In one embodiment, the electrical sensor 450 is capable of detecting a plurality of electrical parameters, such as the current provided to a lamp used in a photolithography process. The tool state data sensor unit 320 may also comprise other sensors capable of detecting a variety of manufacturing variables known to those skilled in the art having benefit of the present disclosure. The tool state data sensor unit 320 may also comprise a tool state sensor data interface 460. The tool state sensor data interface 460 may receive sensor data from the various sensors that are contained within, or associated with, the processing tool 610 and/or the tool state data sensor unit 320 and transmit the data to the process controller 310.

Turning now to FIG. 5, a more detailed block diagram depiction of the wafer routing unit 330 is illustrated. The wafer routing unit 330 may receive metrology data and/or fault detection data from the FDC unit 350. A routing controller 510 in the wafer routing unit 330 is capable of implementing one or more algorithms that is capable of analyzing the fault detection data and/or the metrology data and is capable of determining whether a process flow related to semiconductor wafers 105 is to be modified. Based upon the type of faults detected, different routing paths may be determined by the routing controller 510.

The routing controller 510 may provide data to a rework router 520, to a nonstandard process router 530, to a normal process router 540, and/or to a fault verification router 550. The rework router 520 may route one or a batch of semiconductor wafers 105 for additional rework based upon the faults and/or the metrology errors detected on the processed semiconductor wafers 105. For example, if the critical dimension of features formed on the semiconductor wafers 105 is substantially off target, a rework procedure may be needed to correct the critical dimension errors. Therefore, the rework router 520 may route selected semiconductor wafers 105 to a rework processing tool.

The nonstandard process router 530 may route particular semiconductor wafers 105 to nonstandard processes that are part of an inline process flow for certain types of processing. For example, if the routing controller 510 determines that the film deposited on the semiconductor wafers 105 is slightly thicker than acceptable tolerances, a nonstandard etch process may be implemented to correct such errors. Generally, the nonstandard etch process may be performed without rerouting the semiconductor wafers 105 to a rework section of a manufacturing facility associated with the system 300. Therefore, the semiconductor wafers 105 are kept in an inline process flow format with slight nonstandard process modifications.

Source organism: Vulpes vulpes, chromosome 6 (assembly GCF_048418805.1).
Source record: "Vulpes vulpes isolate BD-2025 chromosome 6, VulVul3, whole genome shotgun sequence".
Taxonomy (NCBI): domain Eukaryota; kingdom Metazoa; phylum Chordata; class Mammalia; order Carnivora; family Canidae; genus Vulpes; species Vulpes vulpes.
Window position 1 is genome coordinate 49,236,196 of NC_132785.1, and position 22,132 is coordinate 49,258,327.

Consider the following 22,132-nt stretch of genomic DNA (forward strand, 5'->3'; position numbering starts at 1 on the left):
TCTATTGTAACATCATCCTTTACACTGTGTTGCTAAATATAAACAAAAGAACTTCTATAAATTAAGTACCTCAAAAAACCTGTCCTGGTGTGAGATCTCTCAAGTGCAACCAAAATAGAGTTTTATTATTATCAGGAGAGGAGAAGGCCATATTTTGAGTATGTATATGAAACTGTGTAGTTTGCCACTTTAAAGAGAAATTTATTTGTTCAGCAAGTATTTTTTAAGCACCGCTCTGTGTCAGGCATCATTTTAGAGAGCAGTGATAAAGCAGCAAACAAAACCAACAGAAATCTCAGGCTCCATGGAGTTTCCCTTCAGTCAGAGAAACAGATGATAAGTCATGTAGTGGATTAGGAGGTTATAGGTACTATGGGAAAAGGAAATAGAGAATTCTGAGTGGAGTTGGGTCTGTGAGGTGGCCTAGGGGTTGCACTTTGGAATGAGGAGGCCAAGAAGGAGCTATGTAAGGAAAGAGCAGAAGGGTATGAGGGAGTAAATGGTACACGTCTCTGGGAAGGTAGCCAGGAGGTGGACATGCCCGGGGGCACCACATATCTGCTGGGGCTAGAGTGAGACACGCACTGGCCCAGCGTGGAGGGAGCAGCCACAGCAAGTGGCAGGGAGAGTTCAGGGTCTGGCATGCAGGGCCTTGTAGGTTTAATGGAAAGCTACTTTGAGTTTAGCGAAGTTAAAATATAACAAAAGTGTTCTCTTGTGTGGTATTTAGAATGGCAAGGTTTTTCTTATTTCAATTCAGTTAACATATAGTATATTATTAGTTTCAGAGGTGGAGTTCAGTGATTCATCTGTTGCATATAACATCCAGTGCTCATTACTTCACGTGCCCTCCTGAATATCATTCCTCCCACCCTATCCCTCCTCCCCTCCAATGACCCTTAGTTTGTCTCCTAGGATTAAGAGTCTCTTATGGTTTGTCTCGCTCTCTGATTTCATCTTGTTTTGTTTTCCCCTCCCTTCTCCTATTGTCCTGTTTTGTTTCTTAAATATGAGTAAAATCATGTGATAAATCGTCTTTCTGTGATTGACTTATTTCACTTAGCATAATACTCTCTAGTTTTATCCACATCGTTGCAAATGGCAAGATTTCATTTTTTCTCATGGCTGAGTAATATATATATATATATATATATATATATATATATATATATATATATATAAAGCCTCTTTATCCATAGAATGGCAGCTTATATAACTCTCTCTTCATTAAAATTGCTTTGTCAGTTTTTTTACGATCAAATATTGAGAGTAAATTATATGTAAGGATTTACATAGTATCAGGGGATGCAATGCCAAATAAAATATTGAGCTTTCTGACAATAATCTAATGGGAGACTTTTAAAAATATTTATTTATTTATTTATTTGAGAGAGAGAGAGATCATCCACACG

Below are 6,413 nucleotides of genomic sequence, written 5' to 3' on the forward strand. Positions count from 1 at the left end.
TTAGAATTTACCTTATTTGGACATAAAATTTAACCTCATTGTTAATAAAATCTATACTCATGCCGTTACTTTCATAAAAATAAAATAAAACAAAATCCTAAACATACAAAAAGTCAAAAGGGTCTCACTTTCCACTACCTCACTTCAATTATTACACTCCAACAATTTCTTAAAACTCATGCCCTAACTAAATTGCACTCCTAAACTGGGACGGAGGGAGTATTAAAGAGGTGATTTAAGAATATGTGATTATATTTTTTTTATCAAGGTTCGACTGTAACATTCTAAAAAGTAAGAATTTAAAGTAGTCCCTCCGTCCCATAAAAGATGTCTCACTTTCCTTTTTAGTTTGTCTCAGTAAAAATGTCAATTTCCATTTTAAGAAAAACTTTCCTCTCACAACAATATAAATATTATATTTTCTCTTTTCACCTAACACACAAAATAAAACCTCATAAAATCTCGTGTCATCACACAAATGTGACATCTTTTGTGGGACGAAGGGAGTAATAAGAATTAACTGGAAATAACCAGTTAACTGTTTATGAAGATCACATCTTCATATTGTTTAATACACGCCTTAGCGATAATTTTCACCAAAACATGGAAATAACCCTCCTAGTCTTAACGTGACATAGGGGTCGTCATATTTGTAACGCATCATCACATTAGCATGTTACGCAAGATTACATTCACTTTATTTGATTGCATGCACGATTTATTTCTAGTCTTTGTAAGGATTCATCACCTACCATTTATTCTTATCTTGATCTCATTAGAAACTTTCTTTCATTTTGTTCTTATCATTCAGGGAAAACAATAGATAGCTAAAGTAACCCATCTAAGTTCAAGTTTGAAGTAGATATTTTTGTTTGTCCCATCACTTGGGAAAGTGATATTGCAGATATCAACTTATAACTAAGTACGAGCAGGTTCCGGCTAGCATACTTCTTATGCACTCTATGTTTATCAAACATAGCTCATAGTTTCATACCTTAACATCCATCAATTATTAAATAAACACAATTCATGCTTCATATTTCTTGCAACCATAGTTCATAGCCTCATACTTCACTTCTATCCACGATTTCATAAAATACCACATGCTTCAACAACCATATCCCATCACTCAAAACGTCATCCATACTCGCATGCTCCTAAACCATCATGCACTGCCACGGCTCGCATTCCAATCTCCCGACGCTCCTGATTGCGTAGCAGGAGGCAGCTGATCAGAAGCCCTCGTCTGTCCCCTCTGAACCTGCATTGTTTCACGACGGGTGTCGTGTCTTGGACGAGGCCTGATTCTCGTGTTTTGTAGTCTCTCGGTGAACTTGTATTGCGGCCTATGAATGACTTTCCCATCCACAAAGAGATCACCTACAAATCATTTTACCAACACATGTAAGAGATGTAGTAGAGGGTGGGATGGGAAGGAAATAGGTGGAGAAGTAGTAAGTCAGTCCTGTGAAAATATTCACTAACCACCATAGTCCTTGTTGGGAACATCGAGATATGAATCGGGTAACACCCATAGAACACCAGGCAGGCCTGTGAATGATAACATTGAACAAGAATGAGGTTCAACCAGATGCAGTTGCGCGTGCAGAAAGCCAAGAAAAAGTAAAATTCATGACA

Alternatively, the routing controller 510 may determine that based upon the faults detected, the normal predetermined routing process flow should be followed, which may be implemented by the normal process router 540. Additionally, the routing controller 510 may determine that additional verification of the faults and/or errors detected on the processed semiconductor wafers 105 may be required. Therefore, the fault verification router 550 may route selected semiconductor wafers 105 for additional fault/error analysis. For example, additional metrology data acquisition may be performed on selected semiconductor wafers 105. For example, additional sites on the semiconductor wafers 105 may be analyzed to further define wafer-quality. Based upon the fault detected, the routing controller 510 in the wafer routing unit 330 may route semiconductor wafers 105 based upon one of the plurality of process routing schemes within a manufacturing facility associated with the system 300.

Turning now to FIG. 6, a more detailed block diagram of the system 300 in accordance with one embodiment of the present invention is illustrated. Semiconductor wafers 105 are processed on processing tools 610 a, 610 b using a plurality of control input signals, or manufacturing parameters, provided via a line or network 623. The control input signals, or manufacturing parameters, on the line 623 are sent to the processing tools 610 a, 610 b from a computer system 630 via machine interfaces 615 a, 615 b. The first and second machine interfaces 615 a, 615 b are generally located outside the processing tools 610 a, 610 b. In an alternative embodiment, the first and second machine interfaces 615 a, 615 b are located within the processing tools 610 a, 610 b. The semiconductor wafers 105 are provided to and carried from a plurality of processing tools 610. In one embodiment, semiconductor wafers 105 may be provided to a processing tool 610 manually. In an alternative embodiment, semiconductor wafers 105 may be provided to a processing tool 610 in an automatic fashion (e.g., robotic movement of semiconductor wafers 105). In one embodiment, a plurality of semiconductor wafers 105 is transported in lots (e.g., stacked in cassettes) to the processing tools 610.

In one embodiment, the computer system 630 sends control input signals, or manufacturing parameters, on the line 623 to the first and second machine interfaces 615 a, 615 b. The computer system 630 is capable of controlling processing operations. In one embodiment, the computer system 630 is a process controller. The computer system 630 is coupled to a computer storage unit 632 that may contain a plurality of software programs and data sets. The computer system 630 may contain one or more processors (not shown) that are capable of performing the operations described herein. The computer system 630 employs a manufacturing model 640 to generate control input signals on the line 623. In one embodiment, the manufacturing model 640 contains a manufacturing recipe that determines a plurality of control input parameters that are sent on the line 623 to the processing tools 610 a, 610 b.